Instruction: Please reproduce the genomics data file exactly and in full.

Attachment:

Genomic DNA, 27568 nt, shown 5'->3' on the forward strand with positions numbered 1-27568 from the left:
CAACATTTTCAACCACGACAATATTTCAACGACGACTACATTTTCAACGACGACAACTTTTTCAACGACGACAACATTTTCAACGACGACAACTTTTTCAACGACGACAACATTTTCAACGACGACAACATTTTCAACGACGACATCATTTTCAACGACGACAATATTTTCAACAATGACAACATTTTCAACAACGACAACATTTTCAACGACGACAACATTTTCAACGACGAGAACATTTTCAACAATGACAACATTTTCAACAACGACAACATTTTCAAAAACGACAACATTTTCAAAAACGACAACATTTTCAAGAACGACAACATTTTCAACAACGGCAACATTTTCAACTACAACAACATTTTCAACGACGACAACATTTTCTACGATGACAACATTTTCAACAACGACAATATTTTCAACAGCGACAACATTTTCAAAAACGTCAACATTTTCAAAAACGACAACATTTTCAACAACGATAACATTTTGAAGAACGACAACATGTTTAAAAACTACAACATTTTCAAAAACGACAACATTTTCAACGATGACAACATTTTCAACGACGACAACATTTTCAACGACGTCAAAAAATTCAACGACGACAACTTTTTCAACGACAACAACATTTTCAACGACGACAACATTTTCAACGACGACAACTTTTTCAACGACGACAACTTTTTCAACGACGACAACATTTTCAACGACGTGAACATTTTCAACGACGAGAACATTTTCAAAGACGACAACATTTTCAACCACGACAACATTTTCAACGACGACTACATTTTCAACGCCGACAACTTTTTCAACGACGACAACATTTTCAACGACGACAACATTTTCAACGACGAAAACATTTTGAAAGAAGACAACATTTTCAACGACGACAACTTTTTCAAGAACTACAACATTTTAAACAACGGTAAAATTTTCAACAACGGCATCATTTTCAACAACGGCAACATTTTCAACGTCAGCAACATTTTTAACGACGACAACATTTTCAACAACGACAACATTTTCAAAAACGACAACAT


Genomic DNA, 27568 nt, shown 5'->3' on the forward strand with positions numbered 1-27568 from the left:
CAACATTTTCAACCACGACAATATTTCAACGACGACTACATTTTCAACGACGACAACTTTTTCAACGACGACAACATTTTCAACGACGACAACTTTTTCAACGACGACAACATTTTCAACGACGACAACATTTTCAACGACGACATCATTTTCAACGACGACAATATTTTCAACAATGACAACATTTTCAACAACGACAACATTTTCAACGACGACAACATTTTCAACGACGAGAACATTTTCAACAATGACAACATTTTCAACAACGACAACATTTTCAAAAACGACAACATTTTCAAAAACGACAACATTTTCAAGAACGACAACATTTTCAACAACGGCAACATTTTCAACTACAACAACATTTTCAACGACGACAACATTTTCTACGATGACAACATTTTCAACAACGACAATATTTTCAACAGCGACAACATTTTCAAAAACGTCAACATTTTCAAAAACGACAACATTTTCAACAACGATAACATTTTGAAGAACGACAACATGTTTAAAAACTACAACATTTTCAAAAACGACAACATTTTCAACGATGACAACATTTTCAACGACGACAACATTTTCAACGACGTCAAAAAATTCAACGACGACAACTTTTTCAACGACAACAACATTTTCAACGACGACAACATTTTCAACGACGACAACTTTTTCAACGACGACAACTTTTTCAACGACGACAACATTTTCAACGACGTGAACATTTTCAACGACGAGAACATTTTCAAAGACGACAACATTTTCAACCACGACAACATTTTCAACGACGACTACATTTTCAACGCCGACAACTTTTTCAACGACGACAACATTTTCAACGACGACAACATTTTCAACGACGAAAACATTTTGAAAGAAGACAACATTTTCAACGACGACAACTTTTTCAAGAACTACAACATTTTAAACAACGGTAAAATTTTCAACAACGGCATCATTTTCAACAACGGCAACATTTTCAACGTCAGCAACATTTTTAACGACGACAACATTTTCAACAACGACAACATTTTCAAAAACGACAACAT